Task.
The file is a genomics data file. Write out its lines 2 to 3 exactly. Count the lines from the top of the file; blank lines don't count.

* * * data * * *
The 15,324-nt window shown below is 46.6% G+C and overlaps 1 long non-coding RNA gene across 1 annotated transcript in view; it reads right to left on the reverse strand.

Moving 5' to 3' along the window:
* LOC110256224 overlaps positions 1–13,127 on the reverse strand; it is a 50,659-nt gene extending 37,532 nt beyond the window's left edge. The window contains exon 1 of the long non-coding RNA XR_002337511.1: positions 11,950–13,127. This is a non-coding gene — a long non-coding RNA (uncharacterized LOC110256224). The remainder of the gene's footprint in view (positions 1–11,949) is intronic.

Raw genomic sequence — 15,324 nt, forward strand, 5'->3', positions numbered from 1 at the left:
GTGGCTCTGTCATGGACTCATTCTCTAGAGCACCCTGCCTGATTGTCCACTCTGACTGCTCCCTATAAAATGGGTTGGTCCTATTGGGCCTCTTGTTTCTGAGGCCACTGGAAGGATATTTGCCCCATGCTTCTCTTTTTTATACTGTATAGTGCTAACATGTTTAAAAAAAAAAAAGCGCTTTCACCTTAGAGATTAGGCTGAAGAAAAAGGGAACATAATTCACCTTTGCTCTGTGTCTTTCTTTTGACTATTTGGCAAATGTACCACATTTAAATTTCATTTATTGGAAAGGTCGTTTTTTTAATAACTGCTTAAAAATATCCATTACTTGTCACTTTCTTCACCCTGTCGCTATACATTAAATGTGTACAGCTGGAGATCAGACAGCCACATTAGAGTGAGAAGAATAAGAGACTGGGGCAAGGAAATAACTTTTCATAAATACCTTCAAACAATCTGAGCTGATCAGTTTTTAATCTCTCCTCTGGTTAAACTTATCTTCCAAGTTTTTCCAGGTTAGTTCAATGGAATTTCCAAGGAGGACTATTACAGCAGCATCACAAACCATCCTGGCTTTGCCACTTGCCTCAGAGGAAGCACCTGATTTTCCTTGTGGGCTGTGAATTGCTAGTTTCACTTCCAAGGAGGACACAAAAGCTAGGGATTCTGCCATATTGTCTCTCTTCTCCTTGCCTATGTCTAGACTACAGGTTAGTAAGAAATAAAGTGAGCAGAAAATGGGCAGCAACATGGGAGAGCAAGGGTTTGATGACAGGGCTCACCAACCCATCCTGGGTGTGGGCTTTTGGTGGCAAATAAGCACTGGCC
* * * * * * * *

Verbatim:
Moving 5' to 3' along the window:
* LOC110256224 overlaps positions 1–13,127 on the reverse strand; it is a 50,659-nt gene extending 37,532 nt beyond the window's left edge. The window contains exon 1 of the long non-coding RNA XR_002337511.1: positions 11,950–13,127. This is a non-coding gene — a long non-coding RNA (uncharacterized LOC110256224). The remainder of the gene's footprint in view (positions 1–11,949) is intronic.